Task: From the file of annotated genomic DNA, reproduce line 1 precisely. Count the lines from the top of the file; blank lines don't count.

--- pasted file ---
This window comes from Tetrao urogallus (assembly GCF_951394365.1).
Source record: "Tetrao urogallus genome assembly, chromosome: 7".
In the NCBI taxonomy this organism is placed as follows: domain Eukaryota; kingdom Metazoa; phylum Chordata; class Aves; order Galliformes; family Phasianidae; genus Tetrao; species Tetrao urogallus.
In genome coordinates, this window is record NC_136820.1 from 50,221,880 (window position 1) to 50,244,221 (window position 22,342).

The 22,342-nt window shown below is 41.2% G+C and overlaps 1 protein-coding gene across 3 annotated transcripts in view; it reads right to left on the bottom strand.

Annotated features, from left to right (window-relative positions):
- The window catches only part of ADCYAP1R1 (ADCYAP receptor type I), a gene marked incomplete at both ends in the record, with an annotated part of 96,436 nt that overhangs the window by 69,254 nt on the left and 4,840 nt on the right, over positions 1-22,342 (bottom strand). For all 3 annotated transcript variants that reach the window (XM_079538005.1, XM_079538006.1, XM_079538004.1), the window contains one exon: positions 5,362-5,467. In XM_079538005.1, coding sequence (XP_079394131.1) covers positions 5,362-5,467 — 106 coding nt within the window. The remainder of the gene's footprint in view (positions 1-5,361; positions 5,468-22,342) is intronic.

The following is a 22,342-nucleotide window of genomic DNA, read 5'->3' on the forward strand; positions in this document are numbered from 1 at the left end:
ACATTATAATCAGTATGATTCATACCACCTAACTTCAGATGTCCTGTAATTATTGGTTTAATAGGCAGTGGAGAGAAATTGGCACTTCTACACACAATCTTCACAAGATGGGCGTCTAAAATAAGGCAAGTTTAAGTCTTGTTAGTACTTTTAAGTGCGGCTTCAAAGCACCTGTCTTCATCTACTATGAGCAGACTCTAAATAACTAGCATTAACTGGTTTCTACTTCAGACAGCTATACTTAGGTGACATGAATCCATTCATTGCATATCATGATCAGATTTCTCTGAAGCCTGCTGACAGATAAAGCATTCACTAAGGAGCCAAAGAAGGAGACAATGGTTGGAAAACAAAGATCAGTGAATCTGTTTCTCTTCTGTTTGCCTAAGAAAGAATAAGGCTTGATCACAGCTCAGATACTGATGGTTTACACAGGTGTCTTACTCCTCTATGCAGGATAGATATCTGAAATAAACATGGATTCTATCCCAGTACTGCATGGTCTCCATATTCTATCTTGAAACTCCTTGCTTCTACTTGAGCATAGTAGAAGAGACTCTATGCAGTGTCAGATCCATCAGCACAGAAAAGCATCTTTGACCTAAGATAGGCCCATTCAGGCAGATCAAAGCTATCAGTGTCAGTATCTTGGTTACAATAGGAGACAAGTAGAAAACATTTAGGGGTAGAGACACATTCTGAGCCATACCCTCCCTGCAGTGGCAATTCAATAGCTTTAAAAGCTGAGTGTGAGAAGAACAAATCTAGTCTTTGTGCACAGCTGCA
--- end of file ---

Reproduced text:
This window comes from Tetrao urogallus (assembly GCF_951394365.1).